House Unveils Disaster Aid for Schools

On Monday, House Republicans unveiled a plan to provide $2.9 billion in emergency assistance for institutions affected by the spate of spate of deadly hurricanes and wildfires this year, Politico reported. The funding is part of a massive $81 billion disaster aid package, the largest single funding request for natural calamities in U.S. history.

The proposed legislation would more than double the $1.2 billion in education recovery funding requested by the White House last month. The bulk of the funding would serve as "immediate aid to restart school operations and temporary emergency impact aid for displaced students" that would be doled out to schools and colleges under guidelines set up when the government helped schools respond to hurricanes Katrina and Rita in 2005.

The bill would allocate $200 million to schools in disaster zones through the Supplemental Educational Opportunity Grant program, the Federal Work-Study program, and the Fund for the Improvement of Postsecondary Education. It would also provide $120 million to help colleges and universities defray the costs of enrolling displaced students from other institutions whose operations were disrupted by one of the disasters. The U.S. Education Department will establish the criteria for disbursal of that relief.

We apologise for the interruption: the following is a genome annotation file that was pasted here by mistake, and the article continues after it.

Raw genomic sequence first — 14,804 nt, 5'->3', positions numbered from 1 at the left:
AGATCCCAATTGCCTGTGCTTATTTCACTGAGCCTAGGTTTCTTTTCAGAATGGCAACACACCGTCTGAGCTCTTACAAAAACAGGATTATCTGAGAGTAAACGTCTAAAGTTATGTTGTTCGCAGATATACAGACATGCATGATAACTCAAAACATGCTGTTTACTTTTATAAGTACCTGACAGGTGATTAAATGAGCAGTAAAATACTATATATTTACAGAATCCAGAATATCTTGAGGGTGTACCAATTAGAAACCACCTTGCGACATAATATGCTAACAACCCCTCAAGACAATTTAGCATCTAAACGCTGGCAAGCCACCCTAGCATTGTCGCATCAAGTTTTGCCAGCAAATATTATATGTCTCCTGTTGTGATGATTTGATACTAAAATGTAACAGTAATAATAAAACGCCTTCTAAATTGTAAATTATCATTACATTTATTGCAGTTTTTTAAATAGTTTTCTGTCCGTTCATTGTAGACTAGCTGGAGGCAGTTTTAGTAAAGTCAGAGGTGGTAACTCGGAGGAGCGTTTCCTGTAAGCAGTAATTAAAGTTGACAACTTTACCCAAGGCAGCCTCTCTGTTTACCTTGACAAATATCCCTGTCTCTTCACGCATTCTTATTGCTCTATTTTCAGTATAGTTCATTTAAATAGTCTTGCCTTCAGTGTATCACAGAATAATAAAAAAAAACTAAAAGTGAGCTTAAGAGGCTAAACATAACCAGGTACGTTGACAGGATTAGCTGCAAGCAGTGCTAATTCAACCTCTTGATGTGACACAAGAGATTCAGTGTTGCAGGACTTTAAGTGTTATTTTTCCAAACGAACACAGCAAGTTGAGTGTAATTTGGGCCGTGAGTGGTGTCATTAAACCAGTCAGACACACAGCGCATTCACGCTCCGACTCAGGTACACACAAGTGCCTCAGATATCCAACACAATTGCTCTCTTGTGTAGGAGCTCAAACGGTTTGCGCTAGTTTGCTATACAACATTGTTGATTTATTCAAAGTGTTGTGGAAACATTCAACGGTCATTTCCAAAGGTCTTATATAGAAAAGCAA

"This funding will help restart operations in schools in affected areas, including school rebuilding and refurbishment and replacement of educational material," according to a summary released by Republicans on the House Appropriations Committee. The funding will also help "states and localities that accommodate displaced students from K-12, college and technical schools from affected areas, including disabled and homeless students," the committee said. It also noted that the money can be used "for both public and private schools."

Lawmakers originally intended for the proposal to be included in a short-term spending bill that would fund the federal government through January 19. However, House Republican leaders had to abandon the plan amid infighting over how best to avoid a government shutdown, The Hill reported. The current continuing resolution is set to expire on Friday at midnight if Congress does not act.

The emerging plan, according to a senior GOP aide, is to pass three separate bills on Thursday: a clean continuing resolution that funds the entire government until January 19, a disaster package for regions damaged by hurricanes and wildfires, and a temporary extension of an expiring surveillance program.


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